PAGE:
Over the past two years, a number of high profiled transactions involved U.S. domiciled multi-national companies acquiring a foreign-based company resulting in the U.S.-based acquirer changing its domicile to the country of the foreign company that it had acquired. This is broadly referred to as an "inversion" transaction, which is the latest scrimmage in the corporate tax wars. Inversions have been popular among the multi-national companies with significant cash outside of the United States. Under the existing law, a U.S. based company will have to pay U.S. tax on its non-U.S. based earnings when those earning are brought (repatriated) into the United States. With U.S. corporate tax rates sitting atop of all industrialized nations, repatriating foreign earnings into the U.S. has been a prohibitively expensive proposition for these multi-national companies. As of 2012, it was estimated that U.S. based multi-national companies had over $2 trillion of cash outside of the U.S. With corporate earnings at record highs, this number has undoubtedly grown in the past two years. One of the major benefits of an inversion transaction is that after it is completed, a U.S. corporation can distribute its untaxed earnings to its now foreign parent without U.S. taxation.
Some of the most high profile inversion transactions have involved pharmaceutical and life-sciences companies. In recent years, Mylan Inc. acquired a foreign-based generic drug company that resulted in Mylan becoming domiciled in the Netherlands. AbbVie Inc.'s proposed acquisition of Shire PLC would allow it to become a UK domiciled company. Perrigo Corporation is now domiciled in Ireland as a result of its acquisition of Elan Corp. Many other companies, including the recently announced acquisition of Canadian-based Tim Hortons by U.S.-based Burger King will result in inversions.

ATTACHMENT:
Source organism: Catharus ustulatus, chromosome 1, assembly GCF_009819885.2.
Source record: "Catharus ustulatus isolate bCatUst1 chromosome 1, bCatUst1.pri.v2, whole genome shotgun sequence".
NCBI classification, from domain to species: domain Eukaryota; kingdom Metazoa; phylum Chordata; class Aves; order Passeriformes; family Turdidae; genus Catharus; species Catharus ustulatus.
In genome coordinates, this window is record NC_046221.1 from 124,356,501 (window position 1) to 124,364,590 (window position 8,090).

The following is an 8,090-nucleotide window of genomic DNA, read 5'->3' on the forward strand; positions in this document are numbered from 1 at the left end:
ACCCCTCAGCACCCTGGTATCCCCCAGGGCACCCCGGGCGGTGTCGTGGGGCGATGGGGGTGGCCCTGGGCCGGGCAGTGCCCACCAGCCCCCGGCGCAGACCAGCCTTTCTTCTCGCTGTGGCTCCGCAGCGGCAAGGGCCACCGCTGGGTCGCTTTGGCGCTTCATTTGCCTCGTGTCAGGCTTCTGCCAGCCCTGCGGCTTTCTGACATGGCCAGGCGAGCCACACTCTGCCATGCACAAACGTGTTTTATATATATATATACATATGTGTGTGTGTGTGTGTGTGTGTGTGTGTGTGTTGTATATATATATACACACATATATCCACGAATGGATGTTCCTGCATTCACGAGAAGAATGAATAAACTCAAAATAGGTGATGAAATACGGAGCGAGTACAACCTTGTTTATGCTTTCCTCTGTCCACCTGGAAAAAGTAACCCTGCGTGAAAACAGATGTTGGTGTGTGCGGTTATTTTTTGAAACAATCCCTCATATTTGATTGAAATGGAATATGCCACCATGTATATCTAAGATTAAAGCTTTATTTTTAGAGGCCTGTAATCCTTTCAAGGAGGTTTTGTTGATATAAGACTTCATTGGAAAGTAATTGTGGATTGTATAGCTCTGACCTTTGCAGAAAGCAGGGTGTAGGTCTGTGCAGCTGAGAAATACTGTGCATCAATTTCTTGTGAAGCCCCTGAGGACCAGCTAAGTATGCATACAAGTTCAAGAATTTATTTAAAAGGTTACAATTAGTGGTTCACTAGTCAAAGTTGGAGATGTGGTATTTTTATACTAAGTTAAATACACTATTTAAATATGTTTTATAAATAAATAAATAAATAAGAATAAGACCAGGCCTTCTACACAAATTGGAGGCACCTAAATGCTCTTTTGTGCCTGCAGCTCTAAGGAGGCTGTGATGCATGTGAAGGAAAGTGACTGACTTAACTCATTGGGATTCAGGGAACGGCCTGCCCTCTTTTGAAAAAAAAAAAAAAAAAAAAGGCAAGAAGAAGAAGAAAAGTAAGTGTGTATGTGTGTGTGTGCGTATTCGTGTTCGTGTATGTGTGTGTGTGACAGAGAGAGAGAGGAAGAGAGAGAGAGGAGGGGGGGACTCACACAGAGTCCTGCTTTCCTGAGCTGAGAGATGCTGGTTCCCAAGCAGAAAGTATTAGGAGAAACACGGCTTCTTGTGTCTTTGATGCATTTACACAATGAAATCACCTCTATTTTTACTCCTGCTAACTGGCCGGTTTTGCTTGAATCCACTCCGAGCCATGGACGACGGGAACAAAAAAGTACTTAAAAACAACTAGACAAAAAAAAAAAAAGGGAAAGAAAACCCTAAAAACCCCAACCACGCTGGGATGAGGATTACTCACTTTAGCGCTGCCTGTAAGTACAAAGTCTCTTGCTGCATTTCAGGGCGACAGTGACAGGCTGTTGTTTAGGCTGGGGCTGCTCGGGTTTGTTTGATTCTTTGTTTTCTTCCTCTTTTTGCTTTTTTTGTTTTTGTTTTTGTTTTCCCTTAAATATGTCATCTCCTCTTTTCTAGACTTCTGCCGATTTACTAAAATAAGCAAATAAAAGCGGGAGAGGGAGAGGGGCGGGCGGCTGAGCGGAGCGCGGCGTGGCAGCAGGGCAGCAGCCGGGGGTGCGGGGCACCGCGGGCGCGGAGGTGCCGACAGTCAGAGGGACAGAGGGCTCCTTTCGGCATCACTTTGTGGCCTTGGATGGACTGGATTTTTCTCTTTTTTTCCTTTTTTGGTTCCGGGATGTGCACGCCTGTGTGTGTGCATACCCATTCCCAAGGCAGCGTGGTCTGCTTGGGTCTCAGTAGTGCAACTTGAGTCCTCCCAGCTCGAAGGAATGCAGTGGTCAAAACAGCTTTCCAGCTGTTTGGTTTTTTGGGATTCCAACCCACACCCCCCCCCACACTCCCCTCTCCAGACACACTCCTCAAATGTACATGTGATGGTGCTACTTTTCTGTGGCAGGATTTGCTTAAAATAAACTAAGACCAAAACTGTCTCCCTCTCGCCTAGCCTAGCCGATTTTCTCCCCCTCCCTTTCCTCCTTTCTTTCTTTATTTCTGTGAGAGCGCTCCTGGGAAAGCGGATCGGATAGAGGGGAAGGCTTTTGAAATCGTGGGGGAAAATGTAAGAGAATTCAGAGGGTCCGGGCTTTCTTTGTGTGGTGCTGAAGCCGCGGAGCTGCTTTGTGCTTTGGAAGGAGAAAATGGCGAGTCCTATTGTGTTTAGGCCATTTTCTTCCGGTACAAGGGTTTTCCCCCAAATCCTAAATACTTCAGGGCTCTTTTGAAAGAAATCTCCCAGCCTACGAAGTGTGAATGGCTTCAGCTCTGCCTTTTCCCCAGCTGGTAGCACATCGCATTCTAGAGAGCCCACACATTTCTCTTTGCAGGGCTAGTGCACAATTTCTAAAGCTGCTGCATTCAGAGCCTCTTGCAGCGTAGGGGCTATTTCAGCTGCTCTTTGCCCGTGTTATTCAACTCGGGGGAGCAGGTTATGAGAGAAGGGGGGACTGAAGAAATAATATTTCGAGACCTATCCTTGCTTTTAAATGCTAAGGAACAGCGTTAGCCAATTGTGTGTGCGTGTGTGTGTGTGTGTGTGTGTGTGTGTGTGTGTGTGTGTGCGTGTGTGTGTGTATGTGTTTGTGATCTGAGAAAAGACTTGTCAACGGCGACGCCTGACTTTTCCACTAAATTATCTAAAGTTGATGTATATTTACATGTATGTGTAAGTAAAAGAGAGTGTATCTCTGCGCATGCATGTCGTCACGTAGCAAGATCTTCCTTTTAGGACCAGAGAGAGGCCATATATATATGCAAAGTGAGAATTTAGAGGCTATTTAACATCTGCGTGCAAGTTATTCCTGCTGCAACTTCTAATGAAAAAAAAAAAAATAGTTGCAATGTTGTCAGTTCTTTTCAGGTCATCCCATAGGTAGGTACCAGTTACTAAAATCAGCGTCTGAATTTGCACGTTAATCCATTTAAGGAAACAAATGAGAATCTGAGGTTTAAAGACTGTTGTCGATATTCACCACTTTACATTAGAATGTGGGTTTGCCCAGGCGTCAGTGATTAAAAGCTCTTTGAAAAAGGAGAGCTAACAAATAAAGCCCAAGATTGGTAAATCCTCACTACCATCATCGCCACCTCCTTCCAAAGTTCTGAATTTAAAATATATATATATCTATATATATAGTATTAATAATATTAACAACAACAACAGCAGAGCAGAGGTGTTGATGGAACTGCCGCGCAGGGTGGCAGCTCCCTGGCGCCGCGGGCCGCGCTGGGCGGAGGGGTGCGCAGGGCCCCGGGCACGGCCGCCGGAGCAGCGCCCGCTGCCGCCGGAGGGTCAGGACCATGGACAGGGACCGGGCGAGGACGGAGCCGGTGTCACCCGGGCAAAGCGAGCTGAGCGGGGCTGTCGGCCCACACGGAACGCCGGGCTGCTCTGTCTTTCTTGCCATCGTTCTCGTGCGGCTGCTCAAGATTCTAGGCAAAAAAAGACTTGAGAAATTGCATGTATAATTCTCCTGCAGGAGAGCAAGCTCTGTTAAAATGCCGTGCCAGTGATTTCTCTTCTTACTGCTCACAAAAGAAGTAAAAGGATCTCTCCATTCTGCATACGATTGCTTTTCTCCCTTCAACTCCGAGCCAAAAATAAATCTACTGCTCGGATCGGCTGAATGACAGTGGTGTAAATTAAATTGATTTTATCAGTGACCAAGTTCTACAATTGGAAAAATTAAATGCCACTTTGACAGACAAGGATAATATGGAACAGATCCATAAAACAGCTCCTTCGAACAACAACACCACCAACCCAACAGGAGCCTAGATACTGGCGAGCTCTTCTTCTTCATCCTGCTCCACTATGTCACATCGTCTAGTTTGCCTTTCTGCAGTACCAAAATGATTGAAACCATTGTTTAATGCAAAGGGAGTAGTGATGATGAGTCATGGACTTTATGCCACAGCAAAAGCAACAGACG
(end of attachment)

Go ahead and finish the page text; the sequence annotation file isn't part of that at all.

The Obama Administration has perceived this to be a major threat to the fiscal well-being of the U.S. and has long threatened to curb these so-called inversion transactions through administrative action. On September 22, 2014, the administration made good on its threat by issuing new rules that take away major benefits of the inversion transactions.
The administration made regulatory changes and will propose others to five separate sections of the tax code in order to make inversion transactions more difficult to undertake and more costly by imposing U.S. corporate taxes more broadly.
One of the rule changes would make it more difficult for a smaller foreign company to take over a larger U.S. company. The acquisition would still be allowed, but with significant tax consequences. Other moves are aimed at blocking inverted companies to get access to their offshore cash through the use of so called “hopscotch” loans. There are also new rules making ownership standards in inversion transaction more onerous. These new rules would apply to transactions closed on or after September 22, 2014.
These new rules may well be challenged as tax experts have questioned the extent of the Treasury Department's authority in making these changes without legislative change.